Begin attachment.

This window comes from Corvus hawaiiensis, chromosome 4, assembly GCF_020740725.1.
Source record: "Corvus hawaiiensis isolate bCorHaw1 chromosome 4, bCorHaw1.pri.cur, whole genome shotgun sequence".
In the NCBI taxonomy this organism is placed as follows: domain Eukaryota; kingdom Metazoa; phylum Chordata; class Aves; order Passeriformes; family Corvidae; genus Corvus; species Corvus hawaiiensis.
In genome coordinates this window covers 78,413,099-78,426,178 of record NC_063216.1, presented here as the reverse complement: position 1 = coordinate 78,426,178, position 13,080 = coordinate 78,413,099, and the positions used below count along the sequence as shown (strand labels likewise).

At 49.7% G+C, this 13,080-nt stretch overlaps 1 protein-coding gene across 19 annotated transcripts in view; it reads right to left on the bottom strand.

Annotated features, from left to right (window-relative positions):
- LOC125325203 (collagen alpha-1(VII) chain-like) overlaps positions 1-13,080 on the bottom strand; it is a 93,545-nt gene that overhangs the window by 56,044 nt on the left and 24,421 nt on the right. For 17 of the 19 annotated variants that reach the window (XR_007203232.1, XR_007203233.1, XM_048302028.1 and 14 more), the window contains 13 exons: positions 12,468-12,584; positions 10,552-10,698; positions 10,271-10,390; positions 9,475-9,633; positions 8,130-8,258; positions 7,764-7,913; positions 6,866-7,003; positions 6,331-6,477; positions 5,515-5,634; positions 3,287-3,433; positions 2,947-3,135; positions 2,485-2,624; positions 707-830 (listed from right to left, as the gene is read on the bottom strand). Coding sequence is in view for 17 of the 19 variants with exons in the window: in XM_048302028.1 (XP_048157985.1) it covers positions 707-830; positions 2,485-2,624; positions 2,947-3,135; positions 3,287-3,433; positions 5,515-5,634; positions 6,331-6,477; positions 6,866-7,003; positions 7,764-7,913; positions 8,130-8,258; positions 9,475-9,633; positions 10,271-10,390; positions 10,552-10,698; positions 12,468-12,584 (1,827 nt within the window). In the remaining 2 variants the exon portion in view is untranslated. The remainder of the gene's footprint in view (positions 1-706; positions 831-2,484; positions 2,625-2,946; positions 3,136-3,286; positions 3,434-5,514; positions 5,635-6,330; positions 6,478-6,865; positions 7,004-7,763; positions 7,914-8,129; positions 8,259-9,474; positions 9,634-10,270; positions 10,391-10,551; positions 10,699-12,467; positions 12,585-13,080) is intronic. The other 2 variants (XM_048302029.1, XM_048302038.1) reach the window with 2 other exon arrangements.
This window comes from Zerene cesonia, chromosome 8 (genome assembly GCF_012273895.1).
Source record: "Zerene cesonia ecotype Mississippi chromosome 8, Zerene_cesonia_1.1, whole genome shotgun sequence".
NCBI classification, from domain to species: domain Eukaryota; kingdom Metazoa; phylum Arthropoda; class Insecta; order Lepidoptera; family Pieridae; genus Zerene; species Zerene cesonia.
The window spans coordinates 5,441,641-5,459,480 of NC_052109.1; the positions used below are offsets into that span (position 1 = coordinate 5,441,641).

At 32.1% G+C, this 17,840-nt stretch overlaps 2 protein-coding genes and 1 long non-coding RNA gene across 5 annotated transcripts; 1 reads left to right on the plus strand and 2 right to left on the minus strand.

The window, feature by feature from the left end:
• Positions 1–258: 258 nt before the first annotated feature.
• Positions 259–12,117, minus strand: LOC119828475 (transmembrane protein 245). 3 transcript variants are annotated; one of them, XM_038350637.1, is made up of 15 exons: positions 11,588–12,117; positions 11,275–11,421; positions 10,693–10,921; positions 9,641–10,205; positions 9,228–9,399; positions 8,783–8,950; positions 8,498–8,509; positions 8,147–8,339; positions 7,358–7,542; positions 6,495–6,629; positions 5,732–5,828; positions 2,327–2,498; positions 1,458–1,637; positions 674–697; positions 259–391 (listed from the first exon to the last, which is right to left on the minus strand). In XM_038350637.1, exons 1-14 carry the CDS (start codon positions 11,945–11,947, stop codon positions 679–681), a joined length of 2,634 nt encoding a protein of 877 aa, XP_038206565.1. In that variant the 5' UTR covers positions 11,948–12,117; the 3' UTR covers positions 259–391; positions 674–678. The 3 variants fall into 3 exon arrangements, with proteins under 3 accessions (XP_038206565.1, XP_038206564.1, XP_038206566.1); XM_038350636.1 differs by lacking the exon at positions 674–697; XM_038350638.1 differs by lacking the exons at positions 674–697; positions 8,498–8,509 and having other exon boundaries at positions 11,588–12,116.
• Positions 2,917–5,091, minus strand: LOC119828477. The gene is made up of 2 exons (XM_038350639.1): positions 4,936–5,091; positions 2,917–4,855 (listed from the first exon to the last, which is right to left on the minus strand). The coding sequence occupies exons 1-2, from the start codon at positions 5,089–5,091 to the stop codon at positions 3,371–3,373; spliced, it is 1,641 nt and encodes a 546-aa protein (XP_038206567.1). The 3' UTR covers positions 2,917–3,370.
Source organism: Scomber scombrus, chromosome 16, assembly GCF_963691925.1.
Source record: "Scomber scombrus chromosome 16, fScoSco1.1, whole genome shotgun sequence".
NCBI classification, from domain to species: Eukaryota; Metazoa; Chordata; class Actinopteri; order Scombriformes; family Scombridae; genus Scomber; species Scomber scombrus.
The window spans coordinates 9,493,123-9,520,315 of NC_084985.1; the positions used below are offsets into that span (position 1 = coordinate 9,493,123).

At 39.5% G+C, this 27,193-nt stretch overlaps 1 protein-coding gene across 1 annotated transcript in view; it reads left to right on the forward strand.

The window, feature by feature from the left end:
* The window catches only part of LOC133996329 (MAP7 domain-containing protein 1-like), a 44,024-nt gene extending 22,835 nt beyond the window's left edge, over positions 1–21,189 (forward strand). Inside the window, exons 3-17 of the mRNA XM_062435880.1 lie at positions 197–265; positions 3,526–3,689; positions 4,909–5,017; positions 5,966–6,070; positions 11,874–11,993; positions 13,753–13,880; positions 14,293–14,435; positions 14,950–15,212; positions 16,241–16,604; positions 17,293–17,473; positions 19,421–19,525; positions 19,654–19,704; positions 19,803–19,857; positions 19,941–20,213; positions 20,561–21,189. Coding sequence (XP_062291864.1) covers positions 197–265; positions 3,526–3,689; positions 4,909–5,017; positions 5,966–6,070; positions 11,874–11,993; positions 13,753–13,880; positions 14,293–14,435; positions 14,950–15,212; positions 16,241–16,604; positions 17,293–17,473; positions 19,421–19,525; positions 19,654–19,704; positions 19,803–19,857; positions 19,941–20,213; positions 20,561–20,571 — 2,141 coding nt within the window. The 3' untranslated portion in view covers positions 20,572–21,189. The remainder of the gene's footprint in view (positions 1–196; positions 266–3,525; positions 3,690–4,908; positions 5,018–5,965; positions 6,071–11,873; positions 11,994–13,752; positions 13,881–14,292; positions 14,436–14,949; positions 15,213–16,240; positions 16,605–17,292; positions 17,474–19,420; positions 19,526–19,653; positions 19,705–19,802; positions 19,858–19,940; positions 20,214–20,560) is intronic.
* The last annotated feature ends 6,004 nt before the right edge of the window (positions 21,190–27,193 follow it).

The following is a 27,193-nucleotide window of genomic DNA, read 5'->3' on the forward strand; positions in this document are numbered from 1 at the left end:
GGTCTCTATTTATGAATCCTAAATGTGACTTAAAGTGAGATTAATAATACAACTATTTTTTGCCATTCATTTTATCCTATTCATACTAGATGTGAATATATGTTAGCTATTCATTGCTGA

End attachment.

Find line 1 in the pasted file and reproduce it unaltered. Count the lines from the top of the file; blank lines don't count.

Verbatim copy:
This window comes from Corvus hawaiiensis, chromosome 4, assembly GCF_020740725.1.